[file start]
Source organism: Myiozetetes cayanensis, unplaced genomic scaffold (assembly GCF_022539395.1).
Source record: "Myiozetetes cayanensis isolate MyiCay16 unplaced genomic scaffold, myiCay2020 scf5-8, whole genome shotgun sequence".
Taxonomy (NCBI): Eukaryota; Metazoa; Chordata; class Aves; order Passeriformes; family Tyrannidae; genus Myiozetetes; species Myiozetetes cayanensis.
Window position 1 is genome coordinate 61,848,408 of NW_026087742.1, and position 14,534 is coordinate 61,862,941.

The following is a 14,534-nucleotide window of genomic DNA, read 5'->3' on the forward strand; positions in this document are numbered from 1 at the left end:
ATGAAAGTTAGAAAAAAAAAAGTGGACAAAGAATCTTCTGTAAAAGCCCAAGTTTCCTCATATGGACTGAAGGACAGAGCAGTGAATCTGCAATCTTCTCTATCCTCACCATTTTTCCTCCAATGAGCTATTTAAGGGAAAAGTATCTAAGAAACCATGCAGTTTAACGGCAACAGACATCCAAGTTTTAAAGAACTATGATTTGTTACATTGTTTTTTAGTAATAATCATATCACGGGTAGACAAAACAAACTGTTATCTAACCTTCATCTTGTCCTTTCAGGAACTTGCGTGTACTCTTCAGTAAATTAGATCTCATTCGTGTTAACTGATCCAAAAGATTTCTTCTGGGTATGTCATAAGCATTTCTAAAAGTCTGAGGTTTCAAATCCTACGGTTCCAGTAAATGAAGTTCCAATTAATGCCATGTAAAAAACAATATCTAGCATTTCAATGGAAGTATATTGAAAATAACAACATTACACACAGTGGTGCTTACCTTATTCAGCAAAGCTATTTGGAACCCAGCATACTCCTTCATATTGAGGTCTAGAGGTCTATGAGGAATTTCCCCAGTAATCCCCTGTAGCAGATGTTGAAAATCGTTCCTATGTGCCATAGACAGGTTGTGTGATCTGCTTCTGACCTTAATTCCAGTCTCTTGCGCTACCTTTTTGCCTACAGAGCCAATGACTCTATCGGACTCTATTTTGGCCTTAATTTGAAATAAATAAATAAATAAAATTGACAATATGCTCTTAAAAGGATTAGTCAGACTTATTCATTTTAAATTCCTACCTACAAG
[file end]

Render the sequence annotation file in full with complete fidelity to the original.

Source organism: Myiozetetes cayanensis, unplaced genomic scaffold (assembly GCF_022539395.1).
Source record: "Myiozetetes cayanensis isolate MyiCay16 unplaced genomic scaffold, myiCay2020 scf5-8, whole genome shotgun sequence".
Taxonomy (NCBI): Eukaryota; Metazoa; Chordata; class Aves; order Passeriformes; family Tyrannidae; genus Myiozetetes; species Myiozetetes cayanensis.
Window position 1 is genome coordinate 61,848,408 of NW_026087742.1, and position 14,534 is coordinate 61,862,941.

The following is a 14,534-nucleotide window of genomic DNA, read 5'->3' on the forward strand; positions in this document are numbered from 1 at the left end:
ATGAAAGTTAGAAAAAAAAAAGTGGACAAAGAATCTTCTGTAAAAGCCCAAGTTTCCTCATATGGACTGAAGGACAGAGCAGTGAATCTGCAATCTTCTCTATCCTCACCATTTTTCCTCCAATGAGCTATTTAAGGGAAAAGTATCTAAGAAACCATGCAGTTTAACGGCAACAGACATCCAAGTTTTAAAGAACTATGATTTGTTACATTGTTTTTTAGTAATAATCATATCACGGGTAGACAAAACAAACTGTTATCTAACCTTCATCTTGTCCTTTCAGGAACTTGCGTGTACTCTTCAGTAAATTAGATCTCATTCGTGTTAACTGATCCAAAAGATTTCTTCTGGGTATGTCATAAGCATTTCTAAAAGTCTGAGGTTTCAAATCCTACGGTTCCAGTAAATGAAGTTCCAATTAATGCCATGTAAAAAACAATATCTAGCATTTCAATGGAAGTATATTGAAAATAACAACATTACACACAGTGGTGCTTACCTTATTCAGCAAAGCTATTTGGAACCCAGCATACTCCTTCATATTGAGGTCTAGAGGTCTATGAGGAATTTCCCCAGTAATCCCCTGTAGCAGATGTTGAAAATCGTTCCTATGTGCCATAGACAGGTTGTGTGATCTGCTTCTGACCTTAATTCCAGTCTCTTGCGCTACCTTTTTGCCTACAGAGCCAATGACTCTATCGGACTCTATTTTGGCCTTAATTTGAAATAAATAAATAAATAAAATTGACAATATGCTCTTAAAAGGATTAGTCAGACTTATTCATTTTAAATTCCTACCTACAAG